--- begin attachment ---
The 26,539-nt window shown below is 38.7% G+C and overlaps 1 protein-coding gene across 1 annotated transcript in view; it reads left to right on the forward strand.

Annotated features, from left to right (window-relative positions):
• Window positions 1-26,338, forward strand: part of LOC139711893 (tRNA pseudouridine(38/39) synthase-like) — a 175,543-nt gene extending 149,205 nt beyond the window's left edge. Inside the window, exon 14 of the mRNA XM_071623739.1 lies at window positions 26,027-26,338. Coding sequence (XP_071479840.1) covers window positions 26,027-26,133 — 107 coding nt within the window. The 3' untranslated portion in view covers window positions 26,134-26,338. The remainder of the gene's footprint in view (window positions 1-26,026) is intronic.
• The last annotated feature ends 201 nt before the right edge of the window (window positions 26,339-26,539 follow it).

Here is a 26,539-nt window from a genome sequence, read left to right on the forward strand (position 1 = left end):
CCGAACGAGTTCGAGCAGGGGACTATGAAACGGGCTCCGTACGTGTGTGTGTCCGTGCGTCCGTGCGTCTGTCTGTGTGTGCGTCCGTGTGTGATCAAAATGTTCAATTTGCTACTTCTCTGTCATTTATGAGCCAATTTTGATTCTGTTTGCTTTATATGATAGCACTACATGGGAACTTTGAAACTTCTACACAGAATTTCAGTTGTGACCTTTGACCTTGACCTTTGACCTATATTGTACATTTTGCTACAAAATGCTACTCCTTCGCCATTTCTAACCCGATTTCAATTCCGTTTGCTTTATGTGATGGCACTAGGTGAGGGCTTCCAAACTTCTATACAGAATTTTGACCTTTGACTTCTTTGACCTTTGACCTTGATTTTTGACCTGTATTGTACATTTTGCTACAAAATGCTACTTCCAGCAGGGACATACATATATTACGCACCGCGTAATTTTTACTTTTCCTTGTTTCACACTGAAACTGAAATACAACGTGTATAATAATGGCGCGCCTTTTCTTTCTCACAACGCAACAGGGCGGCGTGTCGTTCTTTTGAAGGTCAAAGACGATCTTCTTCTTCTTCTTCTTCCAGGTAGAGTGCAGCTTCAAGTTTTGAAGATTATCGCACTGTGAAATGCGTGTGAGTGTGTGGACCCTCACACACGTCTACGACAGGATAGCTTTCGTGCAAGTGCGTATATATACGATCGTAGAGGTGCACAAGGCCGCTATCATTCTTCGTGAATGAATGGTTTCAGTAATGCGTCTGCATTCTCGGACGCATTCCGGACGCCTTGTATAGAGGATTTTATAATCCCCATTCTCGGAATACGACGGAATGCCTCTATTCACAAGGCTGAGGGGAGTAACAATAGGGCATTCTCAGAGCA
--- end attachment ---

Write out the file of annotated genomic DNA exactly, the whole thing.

The 26,539-nt window shown below is 38.7% G+C and overlaps 1 protein-coding gene across 1 annotated transcript in view; it reads left to right on the forward strand.

Annotated features, from left to right (window-relative positions):
• Window positions 1-26,338, forward strand: part of LOC139711893 (tRNA pseudouridine(38/39) synthase-like) — a 175,543-nt gene extending 149,205 nt beyond the window's left edge. Inside the window, exon 14 of the mRNA XM_071623739.1 lies at window positions 26,027-26,338. Coding sequence (XP_071479840.1) covers window positions 26,027-26,133 — 107 coding nt within the window. The 3' untranslated portion in view covers window positions 26,134-26,338. The remainder of the gene's footprint in view (window positions 1-26,026) is intronic.
• The last annotated feature ends 201 nt before the right edge of the window (window positions 26,339-26,539 follow it).

Here is a 26,539-nt window from a genome sequence, read left to right on the forward strand (position 1 = left end):
CCGAACGAGTTCGAGCAGGGGACTATGAAACGGGCTCCGTACGTGTGTGTGTCCGTGCGTCCGTGCGTCTGTCTGTGTGTGCGTCCGTGTGTGATCAAAATGTTCAATTTGCTACTTCTCTGTCATTTATGAGCCAATTTTGATTCTGTTTGCTTTATATGATAGCACTACATGGGAACTTTGAAACTTCTACACAGAATTTCAGTTGTGACCTTTGACCTTGACCTTTGACCTATATTGTACATTTTGCTACAAAATGCTACTCCTTCGCCATTTCTAACCCGATTTCAATTCCGTTTGCTTTATGTGATGGCACTAGGTGAGGGCTTCCAAACTTCTATACAGAATTTTGACCTTTGACTTCTTTGACCTTTGACCTTGATTTTTGACCTGTATTGTACATTTTGCTACAAAATGCTACTTCCAGCAGGGACATACATATATTACGCACCGCGTAATTTTTACTTTTCCTTGTTTCACACTGAAACTGAAATACAACGTGTATAATAATGGCGCGCCTTTTCTTTCTCACAACGCAACAGGGCGGCGTGTCGTTCTTTTGAAGGTCAAAGACGATCTTCTTCTTCTTCTTCTTCCAGGTAGAGTGCAGCTTCAAGTTTTGAAGATTATCGCACTGTGAAATGCGTGTGAGTGTGTGGACCCTCACACACGTCTACGACAGGATAGCTTTCGTGCAAGTGCGTATATATACGATCGTAGAGGTGCACAAGGCCGCTATCATTCTTCGTGAATGAATGGTTTCAGTAATGCGTCTGCATTCTCGGACGCATTCCGGACGCCTTGTATAGAGGATTTTATAATCCCCATTCTCGGAATACGACGGAATGCCTCTATTCACAAGGCTGAGGGGAGTAACAATAGGGCATTCTCAGAGCA